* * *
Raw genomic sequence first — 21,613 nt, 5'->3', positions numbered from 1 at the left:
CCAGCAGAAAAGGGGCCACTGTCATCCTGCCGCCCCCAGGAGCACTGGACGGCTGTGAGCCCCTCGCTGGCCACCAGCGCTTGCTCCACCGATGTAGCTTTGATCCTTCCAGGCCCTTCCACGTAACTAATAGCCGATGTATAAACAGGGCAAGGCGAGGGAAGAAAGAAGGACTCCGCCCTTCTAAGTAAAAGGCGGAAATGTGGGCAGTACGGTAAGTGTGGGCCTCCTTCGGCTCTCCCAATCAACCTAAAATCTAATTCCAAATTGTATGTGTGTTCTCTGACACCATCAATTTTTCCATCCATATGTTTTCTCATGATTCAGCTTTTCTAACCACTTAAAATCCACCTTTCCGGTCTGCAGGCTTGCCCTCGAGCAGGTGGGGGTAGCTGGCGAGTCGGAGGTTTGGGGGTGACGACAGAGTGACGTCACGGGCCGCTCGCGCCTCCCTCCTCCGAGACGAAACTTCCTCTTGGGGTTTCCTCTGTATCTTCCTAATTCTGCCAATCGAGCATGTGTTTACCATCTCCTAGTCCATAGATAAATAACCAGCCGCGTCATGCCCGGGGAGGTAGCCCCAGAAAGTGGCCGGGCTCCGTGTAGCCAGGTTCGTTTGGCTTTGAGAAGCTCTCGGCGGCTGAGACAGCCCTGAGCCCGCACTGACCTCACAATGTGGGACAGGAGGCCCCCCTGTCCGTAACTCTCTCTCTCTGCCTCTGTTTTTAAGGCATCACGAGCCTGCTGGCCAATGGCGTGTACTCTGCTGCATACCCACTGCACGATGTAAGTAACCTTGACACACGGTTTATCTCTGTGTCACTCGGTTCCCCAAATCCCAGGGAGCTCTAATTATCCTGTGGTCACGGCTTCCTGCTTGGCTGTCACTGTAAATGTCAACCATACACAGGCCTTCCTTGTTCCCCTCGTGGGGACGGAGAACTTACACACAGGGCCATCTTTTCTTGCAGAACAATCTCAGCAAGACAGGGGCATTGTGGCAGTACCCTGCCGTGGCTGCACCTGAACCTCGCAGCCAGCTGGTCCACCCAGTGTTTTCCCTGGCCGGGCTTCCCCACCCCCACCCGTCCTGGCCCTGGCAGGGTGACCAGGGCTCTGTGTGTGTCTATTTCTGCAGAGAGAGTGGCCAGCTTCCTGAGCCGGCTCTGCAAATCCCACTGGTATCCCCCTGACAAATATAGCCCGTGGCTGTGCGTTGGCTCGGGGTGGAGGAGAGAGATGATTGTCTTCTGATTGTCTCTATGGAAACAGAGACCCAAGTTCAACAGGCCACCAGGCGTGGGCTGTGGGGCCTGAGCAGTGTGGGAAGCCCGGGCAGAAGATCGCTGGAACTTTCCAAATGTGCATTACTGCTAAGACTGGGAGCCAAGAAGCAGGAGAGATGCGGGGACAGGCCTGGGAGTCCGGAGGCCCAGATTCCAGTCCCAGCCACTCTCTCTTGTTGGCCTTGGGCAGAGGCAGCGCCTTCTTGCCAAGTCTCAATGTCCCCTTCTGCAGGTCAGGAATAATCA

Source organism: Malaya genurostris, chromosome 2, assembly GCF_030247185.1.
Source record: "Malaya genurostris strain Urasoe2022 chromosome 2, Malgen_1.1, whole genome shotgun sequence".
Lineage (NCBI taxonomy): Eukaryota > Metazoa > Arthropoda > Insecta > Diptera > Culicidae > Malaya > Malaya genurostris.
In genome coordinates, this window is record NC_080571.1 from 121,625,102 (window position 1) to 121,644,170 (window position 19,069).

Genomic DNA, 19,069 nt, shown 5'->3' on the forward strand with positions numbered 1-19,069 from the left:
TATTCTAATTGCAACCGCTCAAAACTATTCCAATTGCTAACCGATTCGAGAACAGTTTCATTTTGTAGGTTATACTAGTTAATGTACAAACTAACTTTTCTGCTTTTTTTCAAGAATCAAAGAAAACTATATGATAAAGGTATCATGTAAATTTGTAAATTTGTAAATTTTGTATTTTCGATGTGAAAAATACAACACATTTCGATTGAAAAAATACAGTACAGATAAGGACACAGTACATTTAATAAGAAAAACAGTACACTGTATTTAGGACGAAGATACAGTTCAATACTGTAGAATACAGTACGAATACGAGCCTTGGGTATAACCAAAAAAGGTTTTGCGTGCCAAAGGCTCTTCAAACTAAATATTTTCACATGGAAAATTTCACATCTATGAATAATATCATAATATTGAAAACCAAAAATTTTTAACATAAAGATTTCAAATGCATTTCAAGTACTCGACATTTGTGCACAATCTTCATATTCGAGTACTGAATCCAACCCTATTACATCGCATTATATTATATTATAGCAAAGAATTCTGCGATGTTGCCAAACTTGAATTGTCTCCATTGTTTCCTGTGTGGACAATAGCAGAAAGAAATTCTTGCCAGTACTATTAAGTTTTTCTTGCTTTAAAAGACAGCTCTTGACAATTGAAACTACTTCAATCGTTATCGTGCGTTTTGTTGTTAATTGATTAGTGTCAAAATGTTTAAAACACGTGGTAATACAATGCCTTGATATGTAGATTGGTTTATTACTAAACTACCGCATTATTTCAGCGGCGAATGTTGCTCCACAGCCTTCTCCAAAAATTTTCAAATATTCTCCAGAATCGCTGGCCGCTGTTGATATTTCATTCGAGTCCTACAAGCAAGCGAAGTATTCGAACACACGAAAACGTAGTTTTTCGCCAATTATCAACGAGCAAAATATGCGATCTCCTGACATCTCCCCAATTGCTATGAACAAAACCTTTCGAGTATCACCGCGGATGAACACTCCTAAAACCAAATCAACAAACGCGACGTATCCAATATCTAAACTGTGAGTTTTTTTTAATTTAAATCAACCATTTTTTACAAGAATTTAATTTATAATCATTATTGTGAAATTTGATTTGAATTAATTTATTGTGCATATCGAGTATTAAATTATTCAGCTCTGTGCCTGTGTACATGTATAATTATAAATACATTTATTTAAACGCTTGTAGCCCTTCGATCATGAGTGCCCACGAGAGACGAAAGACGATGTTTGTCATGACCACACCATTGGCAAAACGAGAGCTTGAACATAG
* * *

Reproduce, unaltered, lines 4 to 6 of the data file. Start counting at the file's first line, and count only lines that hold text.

Source record: "Malaya genurostris strain Urasoe2022 chromosome 2, Malgen_1.1, whole genome shotgun sequence".
Lineage (NCBI taxonomy): Eukaryota > Metazoa > Arthropoda > Insecta > Diptera > Culicidae > Malaya > Malaya genurostris.
In genome coordinates, this window is record NC_080571.1 from 121,625,102 (window position 1) to 121,644,170 (window position 19,069).